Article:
So I’m sitting in an incredible house in the Cote d’Azur after four days in Paris. This is the life! First time overseas since my kids were born, and Europe is definitely a different experience with kids–and, by the way, with the Internet.

I made my visit particularly Francocentric by reading Jean-Noël Jeanneney’s Google and the Myth of Universal Knowledge: A View From Europe while in Paris.

It’s a delightfully French book, alternating between a terrific view of the possibility of state action on behalf of culture and what feels to my American sensibility like a depressing naïveté about the benevolence of institutions.

Jeanneney is the head librarian of the National Library of France, and the book is all about Google’s intention to digitize the world’s “knowledge”. He considers this a kind of Americo-centric blundering do-gooderism with the potential seriously to bias the future development of culture. Why? Well, because Google’s book search takes knowledge out of context (both passages’ context within books and books’ context within libraries, cultures, and histories). Furthermore, its selection of what to digitize is myopic, based as it is on the cooperation of particular libraries, mostly in the United States. There are lots of amusing anecdotes, including many of searching for things that ought to come up with French sources and, instead, turn up with English translations or American secondary works.

The solution the book advocates is a European-scale competitor to Google book search that would be in the public domain and a project of Europe’s great libraries (France being among them, of course). The defense of this position is spirited and convincing, to me, although my notes to my objections are currently locked in a laptop whose battery is dead and whose charger broke, so I can’t actually get to them till I get home! But the basic idea is strong: what’s more important to nations’ governments than intervening to “defend” their cultures against marauding outsiders?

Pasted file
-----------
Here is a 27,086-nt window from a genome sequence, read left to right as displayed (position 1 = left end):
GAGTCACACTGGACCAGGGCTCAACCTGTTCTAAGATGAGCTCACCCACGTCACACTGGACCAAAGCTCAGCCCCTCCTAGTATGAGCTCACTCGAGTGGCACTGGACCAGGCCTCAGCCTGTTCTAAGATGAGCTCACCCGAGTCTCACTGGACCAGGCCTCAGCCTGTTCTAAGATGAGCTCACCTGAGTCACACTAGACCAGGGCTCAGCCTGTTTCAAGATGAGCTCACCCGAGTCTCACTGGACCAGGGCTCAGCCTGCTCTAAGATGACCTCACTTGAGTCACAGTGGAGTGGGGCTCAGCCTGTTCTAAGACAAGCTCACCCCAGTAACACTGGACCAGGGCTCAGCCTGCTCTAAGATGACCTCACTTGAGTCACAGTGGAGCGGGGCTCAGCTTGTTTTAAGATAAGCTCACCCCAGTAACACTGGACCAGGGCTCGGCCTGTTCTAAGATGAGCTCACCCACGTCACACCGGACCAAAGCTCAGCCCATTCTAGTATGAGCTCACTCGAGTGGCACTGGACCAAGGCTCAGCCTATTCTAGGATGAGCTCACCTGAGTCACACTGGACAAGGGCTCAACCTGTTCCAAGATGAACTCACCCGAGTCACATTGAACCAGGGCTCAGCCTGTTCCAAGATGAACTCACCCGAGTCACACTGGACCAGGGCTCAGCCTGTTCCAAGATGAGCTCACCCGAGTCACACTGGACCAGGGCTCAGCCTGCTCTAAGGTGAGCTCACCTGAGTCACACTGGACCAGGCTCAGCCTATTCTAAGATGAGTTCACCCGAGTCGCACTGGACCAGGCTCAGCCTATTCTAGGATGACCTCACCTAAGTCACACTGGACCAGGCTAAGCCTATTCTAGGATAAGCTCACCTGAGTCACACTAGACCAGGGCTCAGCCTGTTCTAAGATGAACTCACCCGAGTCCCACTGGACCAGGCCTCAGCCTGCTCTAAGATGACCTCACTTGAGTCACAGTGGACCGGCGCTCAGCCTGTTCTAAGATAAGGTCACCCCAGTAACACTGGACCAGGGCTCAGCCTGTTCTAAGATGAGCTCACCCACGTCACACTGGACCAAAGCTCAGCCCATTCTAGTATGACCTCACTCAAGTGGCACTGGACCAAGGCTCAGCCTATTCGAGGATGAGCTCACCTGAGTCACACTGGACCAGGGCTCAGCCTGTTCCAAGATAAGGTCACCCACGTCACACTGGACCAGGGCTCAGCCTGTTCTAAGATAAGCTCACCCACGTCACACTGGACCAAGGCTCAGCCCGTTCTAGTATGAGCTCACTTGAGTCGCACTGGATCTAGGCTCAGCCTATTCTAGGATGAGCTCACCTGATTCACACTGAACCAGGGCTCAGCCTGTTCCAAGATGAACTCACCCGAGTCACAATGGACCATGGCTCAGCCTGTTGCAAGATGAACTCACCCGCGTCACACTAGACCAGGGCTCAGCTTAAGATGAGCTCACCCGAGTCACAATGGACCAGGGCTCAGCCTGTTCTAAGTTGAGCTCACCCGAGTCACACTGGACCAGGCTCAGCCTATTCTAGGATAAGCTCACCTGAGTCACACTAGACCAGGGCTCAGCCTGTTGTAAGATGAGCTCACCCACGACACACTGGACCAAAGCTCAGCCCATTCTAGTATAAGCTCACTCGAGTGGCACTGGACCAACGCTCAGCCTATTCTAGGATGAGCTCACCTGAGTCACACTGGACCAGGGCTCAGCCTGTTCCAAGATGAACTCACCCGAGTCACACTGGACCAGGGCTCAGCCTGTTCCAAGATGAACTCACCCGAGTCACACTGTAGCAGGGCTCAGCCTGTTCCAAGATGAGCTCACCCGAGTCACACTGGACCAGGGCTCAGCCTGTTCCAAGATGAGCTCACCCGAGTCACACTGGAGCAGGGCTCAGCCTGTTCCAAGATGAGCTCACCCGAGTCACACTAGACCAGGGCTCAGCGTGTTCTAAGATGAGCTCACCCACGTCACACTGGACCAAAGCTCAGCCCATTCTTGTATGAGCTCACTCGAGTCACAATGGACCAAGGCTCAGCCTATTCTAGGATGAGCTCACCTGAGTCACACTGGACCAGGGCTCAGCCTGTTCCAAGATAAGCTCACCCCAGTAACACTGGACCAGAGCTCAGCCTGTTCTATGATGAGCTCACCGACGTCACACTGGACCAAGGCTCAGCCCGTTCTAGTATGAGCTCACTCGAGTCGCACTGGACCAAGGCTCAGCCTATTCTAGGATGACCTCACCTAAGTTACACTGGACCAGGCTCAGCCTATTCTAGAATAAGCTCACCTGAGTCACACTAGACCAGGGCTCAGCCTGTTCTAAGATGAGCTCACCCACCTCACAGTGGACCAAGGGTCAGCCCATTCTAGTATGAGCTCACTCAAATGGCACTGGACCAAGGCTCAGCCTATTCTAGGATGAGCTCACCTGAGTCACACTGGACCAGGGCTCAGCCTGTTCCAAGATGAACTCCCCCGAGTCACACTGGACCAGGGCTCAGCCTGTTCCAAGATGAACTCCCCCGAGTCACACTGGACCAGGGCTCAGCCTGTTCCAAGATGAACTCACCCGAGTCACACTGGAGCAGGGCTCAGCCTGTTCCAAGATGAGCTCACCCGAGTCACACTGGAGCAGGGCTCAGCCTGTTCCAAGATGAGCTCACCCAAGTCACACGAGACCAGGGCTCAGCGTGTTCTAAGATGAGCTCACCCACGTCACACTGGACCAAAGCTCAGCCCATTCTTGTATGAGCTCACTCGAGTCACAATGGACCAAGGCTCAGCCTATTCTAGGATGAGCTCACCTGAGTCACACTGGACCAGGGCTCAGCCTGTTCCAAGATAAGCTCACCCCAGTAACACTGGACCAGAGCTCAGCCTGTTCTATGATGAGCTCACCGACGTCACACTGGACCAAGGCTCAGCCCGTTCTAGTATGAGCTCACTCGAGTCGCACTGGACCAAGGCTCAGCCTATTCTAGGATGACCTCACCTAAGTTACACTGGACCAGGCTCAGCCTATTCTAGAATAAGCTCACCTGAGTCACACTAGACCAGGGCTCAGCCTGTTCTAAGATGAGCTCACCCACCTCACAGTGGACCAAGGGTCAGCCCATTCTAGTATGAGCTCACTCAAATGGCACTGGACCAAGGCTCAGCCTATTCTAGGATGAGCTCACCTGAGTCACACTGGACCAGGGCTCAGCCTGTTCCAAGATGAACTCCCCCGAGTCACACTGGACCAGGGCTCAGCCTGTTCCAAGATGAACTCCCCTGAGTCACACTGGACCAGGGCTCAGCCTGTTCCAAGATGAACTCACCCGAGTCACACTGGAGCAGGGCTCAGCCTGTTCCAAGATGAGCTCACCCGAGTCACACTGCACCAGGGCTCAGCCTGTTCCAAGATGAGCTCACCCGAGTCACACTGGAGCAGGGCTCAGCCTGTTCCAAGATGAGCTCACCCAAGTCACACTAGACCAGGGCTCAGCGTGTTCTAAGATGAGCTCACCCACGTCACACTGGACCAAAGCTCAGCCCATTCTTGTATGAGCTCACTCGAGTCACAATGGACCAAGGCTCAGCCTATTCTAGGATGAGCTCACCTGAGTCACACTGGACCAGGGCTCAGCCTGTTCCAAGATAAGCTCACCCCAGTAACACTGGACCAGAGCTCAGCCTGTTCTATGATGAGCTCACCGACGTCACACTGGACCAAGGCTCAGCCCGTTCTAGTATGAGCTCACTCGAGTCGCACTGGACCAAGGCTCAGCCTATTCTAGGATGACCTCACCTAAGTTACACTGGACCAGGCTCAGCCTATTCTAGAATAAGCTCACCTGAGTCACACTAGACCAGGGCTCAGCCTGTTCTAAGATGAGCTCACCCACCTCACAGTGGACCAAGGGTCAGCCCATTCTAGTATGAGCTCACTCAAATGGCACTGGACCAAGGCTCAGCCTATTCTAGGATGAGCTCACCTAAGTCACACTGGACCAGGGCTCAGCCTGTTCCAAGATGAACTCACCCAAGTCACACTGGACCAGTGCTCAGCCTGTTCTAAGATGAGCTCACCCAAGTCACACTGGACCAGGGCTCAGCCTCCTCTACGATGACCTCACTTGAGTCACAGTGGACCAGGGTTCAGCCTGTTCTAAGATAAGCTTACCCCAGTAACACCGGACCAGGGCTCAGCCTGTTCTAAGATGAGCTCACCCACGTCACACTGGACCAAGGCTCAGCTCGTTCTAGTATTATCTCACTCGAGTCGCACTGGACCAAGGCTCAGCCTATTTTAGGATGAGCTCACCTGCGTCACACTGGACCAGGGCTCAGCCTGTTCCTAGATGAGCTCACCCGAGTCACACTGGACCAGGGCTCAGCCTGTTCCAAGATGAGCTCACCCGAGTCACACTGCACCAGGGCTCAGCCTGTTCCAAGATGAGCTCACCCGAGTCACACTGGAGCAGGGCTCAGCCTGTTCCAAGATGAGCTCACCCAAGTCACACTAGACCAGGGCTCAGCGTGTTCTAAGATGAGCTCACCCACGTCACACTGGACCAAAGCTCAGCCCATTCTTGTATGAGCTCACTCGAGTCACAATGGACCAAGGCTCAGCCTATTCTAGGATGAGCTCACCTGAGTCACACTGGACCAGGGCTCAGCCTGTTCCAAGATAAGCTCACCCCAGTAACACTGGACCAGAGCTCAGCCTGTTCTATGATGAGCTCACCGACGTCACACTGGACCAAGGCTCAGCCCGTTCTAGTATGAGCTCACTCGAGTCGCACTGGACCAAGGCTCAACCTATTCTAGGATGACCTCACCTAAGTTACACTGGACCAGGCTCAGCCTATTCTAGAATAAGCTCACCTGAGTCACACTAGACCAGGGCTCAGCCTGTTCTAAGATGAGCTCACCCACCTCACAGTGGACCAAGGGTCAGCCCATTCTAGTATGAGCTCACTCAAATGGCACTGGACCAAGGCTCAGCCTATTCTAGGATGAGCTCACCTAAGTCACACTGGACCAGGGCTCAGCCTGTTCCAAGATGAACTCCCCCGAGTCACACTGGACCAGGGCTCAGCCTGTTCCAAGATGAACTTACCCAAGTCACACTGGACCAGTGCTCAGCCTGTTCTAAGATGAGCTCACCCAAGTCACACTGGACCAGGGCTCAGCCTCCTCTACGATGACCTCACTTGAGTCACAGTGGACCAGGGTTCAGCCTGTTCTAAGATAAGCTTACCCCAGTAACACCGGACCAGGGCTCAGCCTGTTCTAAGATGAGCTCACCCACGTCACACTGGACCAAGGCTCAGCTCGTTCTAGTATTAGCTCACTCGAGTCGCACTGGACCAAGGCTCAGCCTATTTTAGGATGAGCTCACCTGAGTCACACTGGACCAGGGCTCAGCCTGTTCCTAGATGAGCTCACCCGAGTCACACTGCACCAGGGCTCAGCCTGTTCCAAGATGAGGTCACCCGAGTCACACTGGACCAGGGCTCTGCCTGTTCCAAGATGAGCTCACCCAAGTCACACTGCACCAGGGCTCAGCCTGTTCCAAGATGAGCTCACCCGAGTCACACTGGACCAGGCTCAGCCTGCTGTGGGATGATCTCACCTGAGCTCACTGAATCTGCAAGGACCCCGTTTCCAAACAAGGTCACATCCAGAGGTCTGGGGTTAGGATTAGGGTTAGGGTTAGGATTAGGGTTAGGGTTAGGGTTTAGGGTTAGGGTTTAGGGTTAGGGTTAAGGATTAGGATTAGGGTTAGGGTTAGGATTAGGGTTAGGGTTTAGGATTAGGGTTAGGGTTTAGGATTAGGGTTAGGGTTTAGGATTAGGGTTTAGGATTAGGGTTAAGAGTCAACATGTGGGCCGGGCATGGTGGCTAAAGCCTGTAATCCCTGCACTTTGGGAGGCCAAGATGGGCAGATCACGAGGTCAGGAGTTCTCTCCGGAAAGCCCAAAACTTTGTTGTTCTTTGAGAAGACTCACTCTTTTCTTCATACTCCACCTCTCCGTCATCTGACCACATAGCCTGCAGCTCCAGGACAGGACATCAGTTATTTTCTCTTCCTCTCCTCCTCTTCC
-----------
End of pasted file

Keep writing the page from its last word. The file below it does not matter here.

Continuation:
On the other hand, what’s sillier than trying to defend culture against, well…. culture, in the form of Google?



Author: andrewperrin

University of North Carolina, Chapel Hill

2 thoughts on “francophilia”

  1. That sounds like a French thing. They’re always up-in-arms about too many non-French words entering the French language. But they do have a point. English is taking over as the lingua franca [pun intended], especially with the Internet, and this affects how knowledge is viewed. And in America we do seem to want information on demand, and who cares about the context. [I have to explain to my students that Wikipedia is not a valid source for papers.]

    There’s a push now to allow non-English characters as website names, because some cultures would like website domains in their native tongues. I’m all for that, but I’m not sure how it would be implemented. Would non-native speakers be able to access them without ordering a special keyboard? Maybe you could get the symbols from Office?


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